4. The path to the cessation of traffic-suffering is ignoring all traffic laws as they apply to both yourself and others; this means never letting the illegality of a manoeuvre prevent you from doing it, and never getting the slightest bit annoyed at another driver, no matter how illegally or stupidly they're driving.

I have no photos of Phnom Penh or how people drive here. Instead, enjoy these photos of Angkor. And check out the video -- it's pretty cool.




video

Thursday, December 2, 2010

The Big Tour Part 3: Last day and the sad trip home

Not discovering the secret to Suvarnabhumi Airport


$9 for an hour of internet! $6 for simple meal of Thai food? $3.50 for a coffee? Who do these Bangkok airport guys think they are? What, they think they have a monopoly?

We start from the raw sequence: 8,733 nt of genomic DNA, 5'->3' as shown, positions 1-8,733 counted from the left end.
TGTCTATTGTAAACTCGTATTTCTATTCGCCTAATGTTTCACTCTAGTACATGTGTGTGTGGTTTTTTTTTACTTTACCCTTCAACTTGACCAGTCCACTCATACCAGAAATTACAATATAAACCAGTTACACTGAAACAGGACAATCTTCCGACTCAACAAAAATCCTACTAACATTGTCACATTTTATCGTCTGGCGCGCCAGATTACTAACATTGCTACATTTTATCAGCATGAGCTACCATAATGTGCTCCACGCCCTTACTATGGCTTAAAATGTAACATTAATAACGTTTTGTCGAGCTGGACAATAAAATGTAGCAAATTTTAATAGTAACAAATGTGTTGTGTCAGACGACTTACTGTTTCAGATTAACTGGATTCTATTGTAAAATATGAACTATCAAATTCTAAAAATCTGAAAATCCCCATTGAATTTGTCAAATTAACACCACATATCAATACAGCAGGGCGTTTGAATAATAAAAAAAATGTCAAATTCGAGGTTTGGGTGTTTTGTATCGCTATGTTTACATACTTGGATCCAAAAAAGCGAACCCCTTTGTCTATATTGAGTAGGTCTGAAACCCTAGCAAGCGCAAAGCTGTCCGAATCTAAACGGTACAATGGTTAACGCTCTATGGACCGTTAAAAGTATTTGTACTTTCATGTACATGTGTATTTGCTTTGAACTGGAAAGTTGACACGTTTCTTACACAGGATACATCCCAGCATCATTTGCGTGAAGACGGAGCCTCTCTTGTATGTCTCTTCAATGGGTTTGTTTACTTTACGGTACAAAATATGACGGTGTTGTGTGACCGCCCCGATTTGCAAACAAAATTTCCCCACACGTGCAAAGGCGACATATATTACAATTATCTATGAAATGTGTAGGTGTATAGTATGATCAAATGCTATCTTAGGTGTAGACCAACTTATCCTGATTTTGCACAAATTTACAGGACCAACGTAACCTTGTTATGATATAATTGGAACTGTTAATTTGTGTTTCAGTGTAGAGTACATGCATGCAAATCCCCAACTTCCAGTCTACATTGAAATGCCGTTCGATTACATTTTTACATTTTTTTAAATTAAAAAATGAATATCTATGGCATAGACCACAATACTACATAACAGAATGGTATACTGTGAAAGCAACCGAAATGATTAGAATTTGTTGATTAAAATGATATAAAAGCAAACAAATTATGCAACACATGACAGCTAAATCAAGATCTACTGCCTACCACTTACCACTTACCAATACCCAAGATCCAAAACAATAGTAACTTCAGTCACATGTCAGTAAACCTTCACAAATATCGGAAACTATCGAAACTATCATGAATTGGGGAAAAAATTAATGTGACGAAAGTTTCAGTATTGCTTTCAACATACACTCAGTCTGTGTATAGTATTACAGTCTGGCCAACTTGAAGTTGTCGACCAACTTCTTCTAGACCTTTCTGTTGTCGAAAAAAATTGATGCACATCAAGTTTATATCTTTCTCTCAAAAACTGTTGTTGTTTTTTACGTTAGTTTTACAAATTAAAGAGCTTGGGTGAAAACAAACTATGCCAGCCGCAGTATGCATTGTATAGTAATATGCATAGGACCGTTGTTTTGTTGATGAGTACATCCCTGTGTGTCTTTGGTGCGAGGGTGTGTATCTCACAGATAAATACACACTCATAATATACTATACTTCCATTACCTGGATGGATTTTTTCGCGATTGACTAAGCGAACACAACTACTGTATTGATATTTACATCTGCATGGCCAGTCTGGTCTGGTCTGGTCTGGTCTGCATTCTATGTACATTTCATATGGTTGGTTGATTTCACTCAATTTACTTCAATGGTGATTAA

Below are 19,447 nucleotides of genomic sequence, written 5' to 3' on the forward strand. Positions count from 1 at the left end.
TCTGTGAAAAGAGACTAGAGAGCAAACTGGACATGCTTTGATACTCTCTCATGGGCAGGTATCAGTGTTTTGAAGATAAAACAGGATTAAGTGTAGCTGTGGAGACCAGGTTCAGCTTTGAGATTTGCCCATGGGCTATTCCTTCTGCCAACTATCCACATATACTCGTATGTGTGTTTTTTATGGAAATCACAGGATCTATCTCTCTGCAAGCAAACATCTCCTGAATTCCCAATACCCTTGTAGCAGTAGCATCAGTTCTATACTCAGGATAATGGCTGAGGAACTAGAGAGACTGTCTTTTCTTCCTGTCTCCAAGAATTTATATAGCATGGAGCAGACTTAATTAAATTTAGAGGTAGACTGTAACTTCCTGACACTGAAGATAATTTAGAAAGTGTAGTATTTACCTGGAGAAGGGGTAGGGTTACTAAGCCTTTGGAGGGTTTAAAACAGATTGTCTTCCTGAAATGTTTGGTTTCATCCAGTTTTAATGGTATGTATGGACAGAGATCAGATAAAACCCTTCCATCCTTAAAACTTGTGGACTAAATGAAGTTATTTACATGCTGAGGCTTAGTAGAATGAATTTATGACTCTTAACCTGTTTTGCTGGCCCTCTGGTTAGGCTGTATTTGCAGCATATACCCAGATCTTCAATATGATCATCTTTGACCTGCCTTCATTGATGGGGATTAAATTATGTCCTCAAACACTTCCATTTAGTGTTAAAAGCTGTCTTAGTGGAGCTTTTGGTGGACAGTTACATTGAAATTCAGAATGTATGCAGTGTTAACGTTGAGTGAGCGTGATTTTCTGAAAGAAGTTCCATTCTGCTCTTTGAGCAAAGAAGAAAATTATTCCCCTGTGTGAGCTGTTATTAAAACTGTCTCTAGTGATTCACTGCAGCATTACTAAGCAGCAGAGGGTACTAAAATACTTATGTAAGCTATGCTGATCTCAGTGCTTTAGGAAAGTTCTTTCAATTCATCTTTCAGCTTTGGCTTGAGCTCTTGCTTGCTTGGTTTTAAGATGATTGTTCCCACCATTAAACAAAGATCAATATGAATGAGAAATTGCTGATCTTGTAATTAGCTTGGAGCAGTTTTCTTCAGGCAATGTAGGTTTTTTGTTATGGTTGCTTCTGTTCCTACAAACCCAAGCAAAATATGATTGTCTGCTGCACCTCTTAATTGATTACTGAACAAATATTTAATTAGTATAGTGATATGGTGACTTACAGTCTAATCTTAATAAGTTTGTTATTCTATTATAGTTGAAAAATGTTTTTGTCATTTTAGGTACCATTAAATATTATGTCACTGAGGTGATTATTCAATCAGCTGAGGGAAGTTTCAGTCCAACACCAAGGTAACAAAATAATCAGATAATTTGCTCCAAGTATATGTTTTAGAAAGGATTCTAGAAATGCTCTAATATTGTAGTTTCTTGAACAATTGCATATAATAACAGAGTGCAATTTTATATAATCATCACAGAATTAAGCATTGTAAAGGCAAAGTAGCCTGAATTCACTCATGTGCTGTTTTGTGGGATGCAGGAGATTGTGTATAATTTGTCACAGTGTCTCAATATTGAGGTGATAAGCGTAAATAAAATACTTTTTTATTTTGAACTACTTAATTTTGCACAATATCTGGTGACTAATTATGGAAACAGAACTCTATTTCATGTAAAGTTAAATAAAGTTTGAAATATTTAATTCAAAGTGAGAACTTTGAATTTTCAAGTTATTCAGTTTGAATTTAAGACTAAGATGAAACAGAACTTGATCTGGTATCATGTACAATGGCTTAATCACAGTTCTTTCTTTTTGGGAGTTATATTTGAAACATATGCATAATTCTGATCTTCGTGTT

Hell, I have a 6-hour layover; I’ll just take the 50-cent airport train into the city and I’ll show them. The train goes straight to the central shopping district… not much is open here… except for this mall… where the prices are actually higher than they are in the airport.


Shit.


I guess I’ll just go back to the airport.


We’re not in simple, cheap Chaing Mai anymore.


Back to the tour!


In the Cave Lodge outside of Pang Mapha I was on the verge of collapse. We just hadn’t been eating enough for the amount we were riding; I wasn’t in any risk of becoming skinny or anything, I just felt like hell. Fortunately, the food at Cave Lodge is awesome, the rooms are comfortable, the staff is friendly.